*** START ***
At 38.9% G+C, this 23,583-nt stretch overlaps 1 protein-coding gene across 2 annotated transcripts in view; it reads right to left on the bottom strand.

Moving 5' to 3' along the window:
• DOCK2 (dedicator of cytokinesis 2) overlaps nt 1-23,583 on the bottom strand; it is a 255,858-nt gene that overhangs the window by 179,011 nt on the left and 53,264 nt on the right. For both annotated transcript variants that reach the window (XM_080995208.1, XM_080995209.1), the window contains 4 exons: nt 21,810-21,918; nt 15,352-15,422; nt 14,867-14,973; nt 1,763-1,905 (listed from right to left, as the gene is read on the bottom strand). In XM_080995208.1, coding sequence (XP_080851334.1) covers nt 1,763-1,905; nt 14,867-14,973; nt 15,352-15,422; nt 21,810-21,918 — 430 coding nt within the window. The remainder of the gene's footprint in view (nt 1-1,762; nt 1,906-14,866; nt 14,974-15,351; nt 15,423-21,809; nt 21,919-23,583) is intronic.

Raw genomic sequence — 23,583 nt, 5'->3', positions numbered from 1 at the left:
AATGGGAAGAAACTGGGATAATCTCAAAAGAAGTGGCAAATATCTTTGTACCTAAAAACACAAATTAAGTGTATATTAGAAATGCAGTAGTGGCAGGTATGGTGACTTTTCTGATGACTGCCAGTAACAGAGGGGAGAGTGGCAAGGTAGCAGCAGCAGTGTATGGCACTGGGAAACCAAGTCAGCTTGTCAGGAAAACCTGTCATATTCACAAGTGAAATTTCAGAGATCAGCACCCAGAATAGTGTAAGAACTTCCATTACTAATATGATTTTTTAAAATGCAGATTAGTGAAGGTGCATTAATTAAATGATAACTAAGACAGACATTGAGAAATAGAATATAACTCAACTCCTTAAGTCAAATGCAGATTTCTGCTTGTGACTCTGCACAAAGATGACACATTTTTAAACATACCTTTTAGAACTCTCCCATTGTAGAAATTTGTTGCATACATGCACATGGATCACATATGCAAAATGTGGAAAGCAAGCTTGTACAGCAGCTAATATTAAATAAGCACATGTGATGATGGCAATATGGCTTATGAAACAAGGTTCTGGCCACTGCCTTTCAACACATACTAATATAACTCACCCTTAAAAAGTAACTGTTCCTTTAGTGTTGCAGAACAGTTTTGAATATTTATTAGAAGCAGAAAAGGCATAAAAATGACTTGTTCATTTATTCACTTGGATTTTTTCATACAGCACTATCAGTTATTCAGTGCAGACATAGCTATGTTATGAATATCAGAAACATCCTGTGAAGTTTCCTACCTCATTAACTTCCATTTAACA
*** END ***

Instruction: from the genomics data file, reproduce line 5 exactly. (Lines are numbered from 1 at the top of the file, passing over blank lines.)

AATGGGAAGAAACTGGGATAATCTCAAAAGAAGTGGCAAATATCTTTGTACCTAAAAACACAAATTAAGTGTATATTAGAAATGCAGTAGTGGCAGGTATGGTGACTTTTCTGATGACTGCCAGTAACAGAGGGGAGAGTGGCAAGGTAGCAGCAGCAGTGTATGGCACTGGGAAACCAAGTCAGCTTGTCAGGAAAACCTGTCATATTCACAAGTGAAATTTCAGAGATCAGCACCCAGAATAGTGTAAGAACTTCCATTACTAATATGATTTTTTAAAATGCAGATTAGTGAAGGTGCATTAATTAAATGATAACTAAGACAGACATTGAGAAATAGAATATAACTCAACTCCTTAAGTCAAATGCAGATTTCTGCTTGTGACTCTGCACAAAGATGACACATTTTTAAACATACCTTTTAGAACTCTCCCATTGTAGAAATTTGTTGCATACATGCACATGGATCACATATGCAAAATGTGGAAAGCAAGCTTGTACAGCAGCTAATATTAAATAAGCACATGTGATGATGGCAATATGGCTTATGAAACAAGGTTCTGGCCACTGCCTTTCAACACATACTAATATAACTCACCCTTAAAAAGTAACTGTTCCTTTAGTGTTGCAGAACAGTTTTGAATATTTATTAGAAGCAGAAAAGGCATAAAAATGACTTGTTCATTTATTCACTTGGATTTTTTCATACAGCACTATCAGTTATTCAGTGCAGACATAGCTATGTTATGAATATCAGAAACATCCTGTGAAGTTTCCTACCTCATTAACTTCCATTTAACA